tue 20/04/2021

11 22 63, Fox / NOW TV | reviews, news & interviews

11.22.63, Fox / NOW TV

11.22.63, Fox / NOW TV

Can JJ Abrams tell us who killed JFK?

Time traveller: James Franco as Jake Epping

If this were a British series it would be called 22.11.63, since the title refers to the date on which President John F Kennedy was assassinated in Dallas. Anyway, this is a TV version of Stephen King's hit novel, and its mix of historical conspiracy and time-travelling sci-fi is perfect fodder for its producer, JJ Abrams.

If this were a British series it would be called 22.11.63, since the title refers to the date on which President John F Kennedy was assassinated in Dallas. Anyway, this is a TV version of Stephen King's hit novel, and its mix of historical conspiracy and time-travelling sci-fi is perfect fodder for its producer, JJ Abrams.

You have to swallow a fairly hefty portion of disbelief to allow yourself to get into the story, namely that the homely neighbourhood diner in Maine run by Al Templeton (Chris Cooper) has a porthole through time hidden in the pantry. Every time you walk in there, you're instantly transported back to 1960. You can spend years in the past, and when you return to the present only a few minutes will have elapsed. After each visit the portal, Groundhog Day-style, resets itself, so next time you go back you start again from scratch (Al's diner, below).

As we embarked on this opening episode, The Rabbit Hole, our protagonist knew nothing about any of this. He's Jake Epping (James Franco), who teaches English to schoolkids as well as running an evening class for a motley bunch of students in need of a general education qualification. Jake is in the middle of divorcing his wife, so we can make allowances for his melancholy demeanour. He's often to be found in Al's diner, eating hamburgers and marking course papers.

All this gets tipped on its ear when Al, who has inexplicably gone from being perfectly healthy to a terminal cancer sufferer in a matter of minutes, lets Jake in on his time-busting secret. More than that, he explains how he has been working on a plan to go back to the Sixties and prevent the assassination of JFK. His illness won't let him complete the task, but he manages to talk an incredulous and disbelieving Jake into taking over the job.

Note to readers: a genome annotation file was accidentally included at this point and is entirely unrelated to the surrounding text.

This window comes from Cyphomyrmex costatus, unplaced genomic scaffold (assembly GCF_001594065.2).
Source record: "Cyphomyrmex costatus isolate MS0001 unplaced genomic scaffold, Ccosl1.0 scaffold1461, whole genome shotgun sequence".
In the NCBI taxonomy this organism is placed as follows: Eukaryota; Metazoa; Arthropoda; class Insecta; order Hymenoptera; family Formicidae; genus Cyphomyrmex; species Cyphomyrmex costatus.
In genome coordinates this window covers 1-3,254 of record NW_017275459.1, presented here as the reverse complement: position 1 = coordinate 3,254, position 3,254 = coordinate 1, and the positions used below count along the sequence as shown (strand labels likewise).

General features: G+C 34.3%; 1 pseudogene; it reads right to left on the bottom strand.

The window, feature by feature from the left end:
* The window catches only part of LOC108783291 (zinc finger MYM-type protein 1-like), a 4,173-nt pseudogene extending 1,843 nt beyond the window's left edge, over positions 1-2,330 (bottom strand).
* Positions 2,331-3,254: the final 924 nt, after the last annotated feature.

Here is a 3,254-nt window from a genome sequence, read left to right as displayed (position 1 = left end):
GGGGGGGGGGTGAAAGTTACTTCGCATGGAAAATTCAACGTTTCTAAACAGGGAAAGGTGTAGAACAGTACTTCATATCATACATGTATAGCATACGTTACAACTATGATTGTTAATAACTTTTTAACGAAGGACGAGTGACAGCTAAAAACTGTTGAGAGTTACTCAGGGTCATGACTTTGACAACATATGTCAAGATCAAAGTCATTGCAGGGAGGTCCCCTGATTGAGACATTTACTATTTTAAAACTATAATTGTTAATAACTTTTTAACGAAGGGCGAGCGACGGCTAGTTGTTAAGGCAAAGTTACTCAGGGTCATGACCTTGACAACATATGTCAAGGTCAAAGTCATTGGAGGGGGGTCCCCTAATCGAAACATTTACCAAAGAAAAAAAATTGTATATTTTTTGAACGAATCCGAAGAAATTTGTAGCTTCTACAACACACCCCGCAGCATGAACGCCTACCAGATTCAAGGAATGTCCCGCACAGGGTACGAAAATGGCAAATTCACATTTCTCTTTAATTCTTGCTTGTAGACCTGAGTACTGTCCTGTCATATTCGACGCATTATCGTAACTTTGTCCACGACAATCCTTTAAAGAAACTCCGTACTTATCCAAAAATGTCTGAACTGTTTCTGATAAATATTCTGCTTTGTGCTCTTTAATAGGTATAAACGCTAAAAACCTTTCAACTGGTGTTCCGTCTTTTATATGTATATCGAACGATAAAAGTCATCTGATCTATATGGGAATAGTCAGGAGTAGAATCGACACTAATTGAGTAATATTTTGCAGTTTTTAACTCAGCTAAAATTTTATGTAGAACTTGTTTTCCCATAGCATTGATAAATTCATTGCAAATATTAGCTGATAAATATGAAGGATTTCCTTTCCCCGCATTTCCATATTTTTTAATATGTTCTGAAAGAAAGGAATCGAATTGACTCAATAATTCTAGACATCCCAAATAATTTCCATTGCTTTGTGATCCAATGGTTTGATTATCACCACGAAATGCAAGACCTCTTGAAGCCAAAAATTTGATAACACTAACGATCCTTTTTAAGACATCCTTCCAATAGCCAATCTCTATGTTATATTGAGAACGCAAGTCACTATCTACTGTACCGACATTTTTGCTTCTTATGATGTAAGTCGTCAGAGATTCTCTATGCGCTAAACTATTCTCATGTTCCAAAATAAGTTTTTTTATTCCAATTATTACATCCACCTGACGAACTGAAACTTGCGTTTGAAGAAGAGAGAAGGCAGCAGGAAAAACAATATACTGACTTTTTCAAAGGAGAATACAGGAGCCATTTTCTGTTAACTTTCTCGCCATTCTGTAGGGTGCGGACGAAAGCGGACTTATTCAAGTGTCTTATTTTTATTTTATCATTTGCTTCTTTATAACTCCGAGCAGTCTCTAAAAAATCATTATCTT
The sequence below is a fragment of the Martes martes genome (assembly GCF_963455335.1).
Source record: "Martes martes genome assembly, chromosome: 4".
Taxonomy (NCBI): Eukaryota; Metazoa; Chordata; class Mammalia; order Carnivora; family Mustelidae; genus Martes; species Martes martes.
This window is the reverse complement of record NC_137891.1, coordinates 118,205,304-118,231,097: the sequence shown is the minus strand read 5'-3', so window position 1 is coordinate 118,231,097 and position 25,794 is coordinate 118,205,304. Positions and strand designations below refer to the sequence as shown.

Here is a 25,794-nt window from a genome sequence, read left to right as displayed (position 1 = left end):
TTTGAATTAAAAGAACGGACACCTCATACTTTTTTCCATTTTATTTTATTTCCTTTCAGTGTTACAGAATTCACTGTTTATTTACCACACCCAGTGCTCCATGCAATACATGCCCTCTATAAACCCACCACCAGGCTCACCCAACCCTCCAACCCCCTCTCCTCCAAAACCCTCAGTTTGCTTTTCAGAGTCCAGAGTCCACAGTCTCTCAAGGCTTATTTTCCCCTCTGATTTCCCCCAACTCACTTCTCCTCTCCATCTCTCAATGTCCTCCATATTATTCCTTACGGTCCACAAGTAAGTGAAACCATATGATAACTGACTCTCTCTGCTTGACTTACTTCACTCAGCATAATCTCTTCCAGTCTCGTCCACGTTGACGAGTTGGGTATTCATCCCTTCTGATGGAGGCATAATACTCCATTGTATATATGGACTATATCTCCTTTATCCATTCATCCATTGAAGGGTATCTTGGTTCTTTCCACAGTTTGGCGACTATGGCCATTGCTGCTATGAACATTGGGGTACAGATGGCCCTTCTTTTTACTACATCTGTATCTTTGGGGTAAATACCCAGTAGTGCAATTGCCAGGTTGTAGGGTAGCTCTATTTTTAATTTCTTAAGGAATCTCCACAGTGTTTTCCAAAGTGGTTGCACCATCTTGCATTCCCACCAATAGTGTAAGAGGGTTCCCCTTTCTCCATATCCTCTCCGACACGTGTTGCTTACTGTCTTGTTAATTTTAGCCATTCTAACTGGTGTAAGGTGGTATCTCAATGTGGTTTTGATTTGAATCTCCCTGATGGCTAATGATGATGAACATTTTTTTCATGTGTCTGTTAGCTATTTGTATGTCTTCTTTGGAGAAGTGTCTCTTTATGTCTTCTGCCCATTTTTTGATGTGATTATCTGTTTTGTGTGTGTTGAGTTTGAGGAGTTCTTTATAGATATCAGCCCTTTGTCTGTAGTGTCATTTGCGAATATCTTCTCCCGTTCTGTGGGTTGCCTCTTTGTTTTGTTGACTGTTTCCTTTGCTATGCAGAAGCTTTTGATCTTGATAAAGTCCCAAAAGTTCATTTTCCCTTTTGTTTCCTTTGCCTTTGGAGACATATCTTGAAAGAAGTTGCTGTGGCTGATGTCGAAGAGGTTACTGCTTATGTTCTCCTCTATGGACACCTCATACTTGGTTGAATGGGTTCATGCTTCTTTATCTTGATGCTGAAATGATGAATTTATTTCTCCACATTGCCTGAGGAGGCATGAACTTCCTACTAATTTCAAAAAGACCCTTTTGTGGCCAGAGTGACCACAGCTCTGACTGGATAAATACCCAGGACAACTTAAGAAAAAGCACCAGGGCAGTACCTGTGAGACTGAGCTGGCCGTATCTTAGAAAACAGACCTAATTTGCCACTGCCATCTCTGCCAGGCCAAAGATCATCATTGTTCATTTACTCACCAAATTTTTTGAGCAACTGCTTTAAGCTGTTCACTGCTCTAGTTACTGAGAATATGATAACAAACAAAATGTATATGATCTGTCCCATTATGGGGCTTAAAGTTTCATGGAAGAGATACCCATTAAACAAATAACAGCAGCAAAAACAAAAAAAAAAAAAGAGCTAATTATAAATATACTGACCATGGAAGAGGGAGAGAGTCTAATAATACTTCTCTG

Not all that likely, you'll probably agree, but the idea is tantalising enough to pull you into the aforesaid rabbit hole just to see what happens. Also, Cooper conveys tremendous conviction in Vietnam veteran Al's idealistic belief that if he could prevent Kennedy's death many of the subsequent catastrophes and wrong turns in American life might have been avoided (he might be wrong, but he's plausible). As for Franco, he delivers a winningly sympathetic portrayal of a man who feels he's a mere spectator as his life drifts past him, and discovers a cause worth battling for in this outlandish timewarp scheme (below, Sarah Gadon as potential love interest Sadie Dunhill).

Director Kevin Macdonald and his crew have had fun recreating the early Sixties with a fizzing mix of clothes, buildings, advertisements and music, from primitive rock'n'roll to Frank Sinatra's special Kennedy-promoting version of "High Hopes" ("Jack is on the right track!"). Delicious chrome-finned cars abound, with Jake sliding behind the wheel of a covetable yellow Chevrolet.

In a dark suit and fedora hat, Jake is transformed into a man with a mission as he starts getting enmeshed in the knot of conspiracy theories surrounding JFK's death. Was Lee Harvey Oswald really a lone gunman? Was he a Russian agent being run by the mysterious emigré George de Mohrenschildt? How much did the CIA know? And who are the mysterious characters who keep popping up to warn Jake that "you shouldn't be here"? A cracking start.

The idea is tantalising enough to pull you into the rabbit hole just to see what happens

rating

Editor Rating: 
4
Average: 4 (1 vote)

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